And with the Supreme Court ruling that parliament must vote to trigger Article 50, the UK’s future in Europe is still far from certain.
Russia, Turkey and North Korea
It is likely that there will be growing pressure to lift the economic sanctions imposed on Russia in 2014 as a result of upcoming elections in a variety of countries where candidates have expressed pro-Russia leanings.
This, in conjunction with a possible growth in revenues from oil, may induce President Putin to pursue an expansion of Russia’s interests abroad and potentially confront NATO.
The Kremlin is also trying to diversify its foreign partners and has offered to supply the Philippines, a long standing U.S. ally, with sophisticated weapons including aircraft and submarines.
In Turkey, the failed coup and President Erdogan’s consolidation of power, have introduced additional uncertainty in the area.
Ankara will also strongly oppose any expansion of Kurdish-controlled territory in Syria to prevent the creation of a separate state and an alternative route to the Kirkuk-Ceyhan Pipeline.
With regards to North Korea, concerns have grown more urgent as Pyongyang’s nuclear and intercontinental missile capabilities are expanding fast.
How can companies protect themselves from geopolitical risk?
Minimizing geopolitical risk exposure begins with awareness.
In an era where disinformation is deliberately promoted, access to trustworthy, independent, and unbiased information is crucial.
Governed by its trust principles, Reuters strives to preserve independence, integrity and freedom from bias in the gathering and dissemination of information and news.
Over the past few years, regulators have tried to ensure a greater harmonization in financial regulation globally.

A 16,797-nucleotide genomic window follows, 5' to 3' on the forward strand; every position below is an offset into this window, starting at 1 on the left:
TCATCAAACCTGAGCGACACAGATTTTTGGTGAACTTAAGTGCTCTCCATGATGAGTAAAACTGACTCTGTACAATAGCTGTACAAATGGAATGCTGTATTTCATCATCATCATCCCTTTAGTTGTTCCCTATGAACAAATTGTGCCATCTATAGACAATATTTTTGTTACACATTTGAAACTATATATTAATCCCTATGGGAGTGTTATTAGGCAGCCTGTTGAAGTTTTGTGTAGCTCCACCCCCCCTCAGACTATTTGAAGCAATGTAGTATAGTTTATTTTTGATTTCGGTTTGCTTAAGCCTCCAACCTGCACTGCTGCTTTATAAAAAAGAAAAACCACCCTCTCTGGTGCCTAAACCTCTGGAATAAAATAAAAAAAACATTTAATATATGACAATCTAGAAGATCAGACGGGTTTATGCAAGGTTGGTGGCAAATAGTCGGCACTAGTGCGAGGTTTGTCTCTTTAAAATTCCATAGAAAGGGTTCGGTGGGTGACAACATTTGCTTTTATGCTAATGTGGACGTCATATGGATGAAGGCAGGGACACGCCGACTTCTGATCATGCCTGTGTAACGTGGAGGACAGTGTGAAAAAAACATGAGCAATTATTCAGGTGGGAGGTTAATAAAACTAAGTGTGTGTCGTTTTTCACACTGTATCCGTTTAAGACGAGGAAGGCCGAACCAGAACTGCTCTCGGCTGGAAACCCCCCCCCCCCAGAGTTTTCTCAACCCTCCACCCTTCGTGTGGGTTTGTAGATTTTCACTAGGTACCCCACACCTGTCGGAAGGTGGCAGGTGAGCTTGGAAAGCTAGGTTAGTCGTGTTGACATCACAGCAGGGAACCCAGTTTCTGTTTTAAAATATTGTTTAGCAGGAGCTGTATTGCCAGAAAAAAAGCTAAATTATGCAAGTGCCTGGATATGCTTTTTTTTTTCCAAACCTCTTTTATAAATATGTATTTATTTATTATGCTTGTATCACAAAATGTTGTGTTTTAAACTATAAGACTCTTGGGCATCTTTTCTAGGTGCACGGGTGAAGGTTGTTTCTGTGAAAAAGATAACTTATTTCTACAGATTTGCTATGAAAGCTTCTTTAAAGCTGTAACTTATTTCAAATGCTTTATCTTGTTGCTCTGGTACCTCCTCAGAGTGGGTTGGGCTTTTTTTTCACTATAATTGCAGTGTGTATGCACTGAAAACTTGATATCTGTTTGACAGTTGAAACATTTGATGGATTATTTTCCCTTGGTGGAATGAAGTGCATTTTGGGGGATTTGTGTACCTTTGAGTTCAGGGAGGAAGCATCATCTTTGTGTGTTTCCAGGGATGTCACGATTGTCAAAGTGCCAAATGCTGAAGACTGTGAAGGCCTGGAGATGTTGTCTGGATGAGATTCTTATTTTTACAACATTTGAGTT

However, there are now signals that this harmonization effort may be running out of steam, with different regulators taking different regulatory approaches.
As a result, organizations need to be able to anticipate and navigate global regulatory compliance confidently with the most comprehensive and trusted intelligence available.
Thomson Reuters Regulatory Intelligence cuts through the complexity and sheer volume of content and developments within the regulatory compliance environment.
Organizations with global business activity also need an accurate and up-to-date view of their location-based risk exposure.
Thomson Reuters Country Risk Ranking offers detailed, risk-based information on more than 240 countries and territories, divided into political, economic, and criminal factors, and helps organizations identify location risk attached to customers, partners, vendors, suppliers and transactions.
Politically Exposed Persons (PEPs)
To protect themselves against reputational damage in countries with upcoming elections, organizations should monitor their exposure to PEPs who, due to their position and influence, may abuse their position for the purpose of committing money laundering offences and related predicate offences, including corruption, bribery, and terrorist financing.
Companies with international value chains also face physical supply disruptions and shocks caused by geopolitical upheavals.
The Interactive Map on Thomson Reuters Eikon is the most direct way to monitor and analyze commodity production interruptions, supply outages, and transportation difficulties that affect the supply chain and impact prices.
Watch video — Thomson Reuters Eikon Interactive Map
The views and opinions expressed in this article are those of the author and do not necessarily reflect the official policy or position of Thomson Reuters.